We round up five cricketers of South African descent who ended up playing international cricket for other nations, including Jason Roy.
South Africa is known as the rainbow nation because it consists of so many diverse cultures and a host of cricketers with roots in South Africa have ended up representing other countries.
Here are players from this land who have done wonders playing for other nations.
Top South African cricketers who played for other nations
Jason Roy was born on July 21, 1990, in Durban, South Africa.
The 30-year-old is often compared to Indian legend Virender Sehwag for his attacking nature. Accordingly, he has lived up to the comparison by maintaining a strike rate of 106.67 in ODI and 144.01 in T20I (Cricinfo).
Roy will surely go on to become one of the greats among England openers.
Currently, he has scored 3483, with nine centuries and 18 half-centuries in ODI cricket.
Although Strauss is a good batsman, he was known for his captaincy. Born in Johannesburg, the 43-year-old captained England for 50 Tests.
Having won 24 games, he fell short by two games of Michael Vaughan’s win tally as a captain. However, his record against arch-rivals Australia was monumental and that lives long in the memory of England fans.
Pietersen is one of the most successful English batsmen to have played the game. He was born in Pietermaritzburg, Natal, South Africa but became a talisman for the English side.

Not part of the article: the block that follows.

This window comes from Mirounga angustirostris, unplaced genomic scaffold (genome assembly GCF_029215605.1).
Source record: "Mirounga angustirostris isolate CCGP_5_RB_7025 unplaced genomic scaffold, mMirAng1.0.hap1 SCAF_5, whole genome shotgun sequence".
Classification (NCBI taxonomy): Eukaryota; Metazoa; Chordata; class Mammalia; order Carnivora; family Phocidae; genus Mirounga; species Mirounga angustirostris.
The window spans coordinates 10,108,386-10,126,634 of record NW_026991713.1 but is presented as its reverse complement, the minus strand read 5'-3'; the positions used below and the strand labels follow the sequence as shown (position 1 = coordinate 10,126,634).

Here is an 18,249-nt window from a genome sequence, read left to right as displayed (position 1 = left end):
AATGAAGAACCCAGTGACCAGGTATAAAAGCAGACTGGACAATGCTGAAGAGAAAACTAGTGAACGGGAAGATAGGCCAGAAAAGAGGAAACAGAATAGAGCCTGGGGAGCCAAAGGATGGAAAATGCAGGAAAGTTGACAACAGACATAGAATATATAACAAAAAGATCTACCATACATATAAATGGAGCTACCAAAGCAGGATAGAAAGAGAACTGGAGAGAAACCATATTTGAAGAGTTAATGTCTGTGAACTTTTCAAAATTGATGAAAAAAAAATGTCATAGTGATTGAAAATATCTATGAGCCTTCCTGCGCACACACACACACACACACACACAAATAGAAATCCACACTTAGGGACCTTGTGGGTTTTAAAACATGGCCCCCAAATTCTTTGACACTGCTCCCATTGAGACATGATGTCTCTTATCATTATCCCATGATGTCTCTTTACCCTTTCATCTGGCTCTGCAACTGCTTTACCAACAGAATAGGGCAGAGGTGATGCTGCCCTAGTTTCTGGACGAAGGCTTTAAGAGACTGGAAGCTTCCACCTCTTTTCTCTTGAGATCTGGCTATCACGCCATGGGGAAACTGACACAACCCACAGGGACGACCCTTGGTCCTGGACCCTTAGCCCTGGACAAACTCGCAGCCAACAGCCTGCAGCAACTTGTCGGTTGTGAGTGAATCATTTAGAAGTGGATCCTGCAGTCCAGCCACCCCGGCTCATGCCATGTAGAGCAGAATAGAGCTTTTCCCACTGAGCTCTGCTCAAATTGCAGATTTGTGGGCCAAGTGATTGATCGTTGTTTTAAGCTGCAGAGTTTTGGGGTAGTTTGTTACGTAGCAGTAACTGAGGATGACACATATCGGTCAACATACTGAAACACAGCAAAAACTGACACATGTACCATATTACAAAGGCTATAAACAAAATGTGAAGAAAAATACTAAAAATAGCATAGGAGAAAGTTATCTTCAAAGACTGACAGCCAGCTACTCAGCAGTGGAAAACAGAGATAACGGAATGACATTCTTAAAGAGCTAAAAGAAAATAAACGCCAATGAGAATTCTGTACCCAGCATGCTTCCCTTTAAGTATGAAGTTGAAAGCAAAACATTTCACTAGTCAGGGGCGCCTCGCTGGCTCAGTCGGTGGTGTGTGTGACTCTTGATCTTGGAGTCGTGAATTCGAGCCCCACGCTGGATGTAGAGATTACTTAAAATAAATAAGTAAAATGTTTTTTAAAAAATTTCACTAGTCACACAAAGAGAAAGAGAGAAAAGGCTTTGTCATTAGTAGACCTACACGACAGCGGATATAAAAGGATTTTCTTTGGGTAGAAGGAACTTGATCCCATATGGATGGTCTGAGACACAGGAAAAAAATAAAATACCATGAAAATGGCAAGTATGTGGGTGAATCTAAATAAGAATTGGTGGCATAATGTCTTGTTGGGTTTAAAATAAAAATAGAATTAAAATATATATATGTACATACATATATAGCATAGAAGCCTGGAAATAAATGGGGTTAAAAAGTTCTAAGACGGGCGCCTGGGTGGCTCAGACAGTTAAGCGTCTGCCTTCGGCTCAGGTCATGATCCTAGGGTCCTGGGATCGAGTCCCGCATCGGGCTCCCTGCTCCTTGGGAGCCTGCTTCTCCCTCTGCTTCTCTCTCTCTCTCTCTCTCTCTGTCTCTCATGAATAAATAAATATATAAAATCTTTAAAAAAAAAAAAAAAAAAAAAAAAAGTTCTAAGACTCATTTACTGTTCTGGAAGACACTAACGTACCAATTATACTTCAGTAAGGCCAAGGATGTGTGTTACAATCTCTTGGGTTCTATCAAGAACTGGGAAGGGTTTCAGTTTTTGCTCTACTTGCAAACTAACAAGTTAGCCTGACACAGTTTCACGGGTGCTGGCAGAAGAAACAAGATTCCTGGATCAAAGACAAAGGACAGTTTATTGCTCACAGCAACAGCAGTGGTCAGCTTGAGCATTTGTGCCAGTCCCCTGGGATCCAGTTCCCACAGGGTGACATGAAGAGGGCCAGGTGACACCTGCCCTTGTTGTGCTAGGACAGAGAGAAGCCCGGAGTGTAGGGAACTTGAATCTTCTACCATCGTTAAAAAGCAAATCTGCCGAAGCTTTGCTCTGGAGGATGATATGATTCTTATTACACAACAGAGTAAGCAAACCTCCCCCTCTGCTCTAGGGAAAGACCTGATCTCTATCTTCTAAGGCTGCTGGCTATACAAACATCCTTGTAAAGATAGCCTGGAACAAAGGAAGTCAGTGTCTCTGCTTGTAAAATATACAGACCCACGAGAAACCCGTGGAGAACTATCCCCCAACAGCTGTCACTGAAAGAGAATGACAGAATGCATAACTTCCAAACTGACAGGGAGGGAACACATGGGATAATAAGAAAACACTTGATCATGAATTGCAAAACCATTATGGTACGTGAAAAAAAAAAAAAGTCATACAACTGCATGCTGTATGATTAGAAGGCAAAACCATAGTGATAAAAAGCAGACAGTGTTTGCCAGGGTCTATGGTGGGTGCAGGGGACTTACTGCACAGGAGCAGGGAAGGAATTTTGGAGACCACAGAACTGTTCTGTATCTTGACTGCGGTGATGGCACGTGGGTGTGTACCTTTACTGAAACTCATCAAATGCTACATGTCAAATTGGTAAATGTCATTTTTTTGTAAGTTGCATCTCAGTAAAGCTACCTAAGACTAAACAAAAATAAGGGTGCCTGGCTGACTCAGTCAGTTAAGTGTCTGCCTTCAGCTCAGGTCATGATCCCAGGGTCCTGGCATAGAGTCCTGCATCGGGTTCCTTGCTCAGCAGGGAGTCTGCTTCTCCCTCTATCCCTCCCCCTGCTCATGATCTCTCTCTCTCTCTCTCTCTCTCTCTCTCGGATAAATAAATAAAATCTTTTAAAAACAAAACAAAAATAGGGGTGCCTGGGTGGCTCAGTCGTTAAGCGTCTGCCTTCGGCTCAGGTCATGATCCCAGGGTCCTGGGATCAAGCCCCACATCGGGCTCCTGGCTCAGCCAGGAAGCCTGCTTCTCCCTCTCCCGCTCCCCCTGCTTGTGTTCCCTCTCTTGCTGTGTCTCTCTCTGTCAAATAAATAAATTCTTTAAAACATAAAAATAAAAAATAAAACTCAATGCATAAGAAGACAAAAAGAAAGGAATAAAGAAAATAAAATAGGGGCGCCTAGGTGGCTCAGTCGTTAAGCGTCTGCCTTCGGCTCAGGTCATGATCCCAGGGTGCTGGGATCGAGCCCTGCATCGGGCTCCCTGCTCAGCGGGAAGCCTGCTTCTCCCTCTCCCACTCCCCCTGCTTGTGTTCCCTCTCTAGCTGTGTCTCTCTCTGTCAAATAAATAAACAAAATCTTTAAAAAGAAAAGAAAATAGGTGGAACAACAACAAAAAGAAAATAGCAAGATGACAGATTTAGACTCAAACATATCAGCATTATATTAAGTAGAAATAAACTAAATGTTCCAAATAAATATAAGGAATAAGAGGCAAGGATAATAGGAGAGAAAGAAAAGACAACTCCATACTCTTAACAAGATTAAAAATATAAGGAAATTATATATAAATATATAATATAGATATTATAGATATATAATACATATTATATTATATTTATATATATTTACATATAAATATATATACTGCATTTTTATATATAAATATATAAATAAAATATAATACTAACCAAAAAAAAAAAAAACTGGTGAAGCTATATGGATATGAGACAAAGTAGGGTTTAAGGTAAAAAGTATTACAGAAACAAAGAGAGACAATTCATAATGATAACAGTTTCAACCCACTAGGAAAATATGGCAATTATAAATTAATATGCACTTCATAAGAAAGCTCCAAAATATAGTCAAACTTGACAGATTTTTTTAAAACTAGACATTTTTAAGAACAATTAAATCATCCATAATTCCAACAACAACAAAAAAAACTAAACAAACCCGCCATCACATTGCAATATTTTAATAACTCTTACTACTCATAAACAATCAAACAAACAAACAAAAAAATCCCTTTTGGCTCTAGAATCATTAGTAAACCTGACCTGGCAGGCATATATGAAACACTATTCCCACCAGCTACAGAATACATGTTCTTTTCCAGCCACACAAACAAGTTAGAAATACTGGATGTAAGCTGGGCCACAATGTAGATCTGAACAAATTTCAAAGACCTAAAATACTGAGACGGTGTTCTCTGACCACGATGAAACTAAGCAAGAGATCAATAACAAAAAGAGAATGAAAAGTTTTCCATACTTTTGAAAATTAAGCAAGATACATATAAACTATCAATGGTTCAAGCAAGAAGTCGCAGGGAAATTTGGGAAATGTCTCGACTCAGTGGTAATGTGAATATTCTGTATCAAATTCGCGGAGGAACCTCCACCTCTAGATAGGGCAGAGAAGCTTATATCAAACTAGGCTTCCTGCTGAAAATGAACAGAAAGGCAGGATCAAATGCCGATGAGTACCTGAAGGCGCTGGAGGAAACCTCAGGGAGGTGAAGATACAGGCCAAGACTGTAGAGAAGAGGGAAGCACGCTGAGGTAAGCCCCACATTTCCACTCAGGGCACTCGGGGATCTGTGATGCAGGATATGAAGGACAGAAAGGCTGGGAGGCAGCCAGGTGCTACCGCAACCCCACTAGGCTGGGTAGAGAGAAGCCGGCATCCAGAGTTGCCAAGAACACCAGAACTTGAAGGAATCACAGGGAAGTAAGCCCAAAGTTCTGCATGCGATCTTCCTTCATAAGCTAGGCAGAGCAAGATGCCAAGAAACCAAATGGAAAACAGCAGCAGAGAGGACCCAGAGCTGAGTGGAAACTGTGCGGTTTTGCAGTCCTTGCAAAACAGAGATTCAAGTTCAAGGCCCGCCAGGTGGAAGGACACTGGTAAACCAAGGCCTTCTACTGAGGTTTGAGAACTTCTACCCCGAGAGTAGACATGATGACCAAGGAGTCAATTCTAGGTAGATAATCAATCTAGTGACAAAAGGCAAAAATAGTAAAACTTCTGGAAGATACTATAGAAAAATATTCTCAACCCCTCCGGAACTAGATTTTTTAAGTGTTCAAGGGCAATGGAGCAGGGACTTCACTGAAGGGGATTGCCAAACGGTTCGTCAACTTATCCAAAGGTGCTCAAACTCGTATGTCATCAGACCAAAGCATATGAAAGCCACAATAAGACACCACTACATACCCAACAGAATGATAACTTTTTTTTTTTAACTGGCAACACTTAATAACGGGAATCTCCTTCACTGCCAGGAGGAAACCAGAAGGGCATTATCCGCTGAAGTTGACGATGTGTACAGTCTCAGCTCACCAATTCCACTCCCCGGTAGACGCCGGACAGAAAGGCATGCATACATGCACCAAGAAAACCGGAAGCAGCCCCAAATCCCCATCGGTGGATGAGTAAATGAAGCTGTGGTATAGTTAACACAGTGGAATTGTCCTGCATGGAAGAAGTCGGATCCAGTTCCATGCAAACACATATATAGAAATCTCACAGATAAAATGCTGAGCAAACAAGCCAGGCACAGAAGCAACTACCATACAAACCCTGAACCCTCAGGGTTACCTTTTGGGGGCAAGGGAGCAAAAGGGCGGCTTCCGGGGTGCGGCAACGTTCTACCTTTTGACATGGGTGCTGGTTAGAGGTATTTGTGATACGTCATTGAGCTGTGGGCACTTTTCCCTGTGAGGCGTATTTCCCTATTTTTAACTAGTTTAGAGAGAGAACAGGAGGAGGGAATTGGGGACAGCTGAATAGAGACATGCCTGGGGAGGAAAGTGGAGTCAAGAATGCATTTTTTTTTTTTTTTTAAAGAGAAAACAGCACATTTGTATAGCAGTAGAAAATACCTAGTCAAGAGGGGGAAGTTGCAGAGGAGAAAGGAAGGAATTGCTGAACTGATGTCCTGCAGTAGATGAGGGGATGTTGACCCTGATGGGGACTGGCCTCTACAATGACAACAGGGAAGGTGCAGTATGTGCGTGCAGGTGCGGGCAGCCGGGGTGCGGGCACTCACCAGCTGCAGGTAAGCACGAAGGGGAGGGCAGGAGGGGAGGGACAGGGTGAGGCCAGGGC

His fifties in both innings in his Test debut in Ashes 2005 will live long in the memory. With his unique style of batting, KP became a cult figure, his swagger and, at times, outright arrogance matched only by his natural ability.
Pietersen contributed massively to the national side. In 181 Test innings, he amassed over 8,000 runs scoring 23 centuries and 35 at a sensational average of 47.28. His ODI career was nothing short of amazing with 4440 runs.
When you think of trailblazing Zimbabwe batsmen, Andy Flower will always make it to the list, but Flower was born in Cape Town, South Africa.
The wicket-keeper played for Zimbabwe between 1992 and 2003. With 11,580 international runs including 82 half-centuries and 16 half-centuries, he truly stamped his mark on cricket. Subsequently, he was one of only a handful of players to have an average of over 50 in Tests. Additionally, 333 international dismissals behind the wicket is a feat on its own.
D’Oliveira, one of the giants of the cricketing world, had the chance to travel from his birthplace in the Cape Province of South Africa to England when cricket broadcaster John Arlott came to his aid.
He represented England as an all-rounder in 44 Tests, scoring 2,484 runs at an average of 40.06, including five centuries, and also picked up 47 wickets. He played first-class cricket, mostly for Worcestershire, from 1964 to 1980. During that period, he managed 551 wickets and scored 19490 runs.
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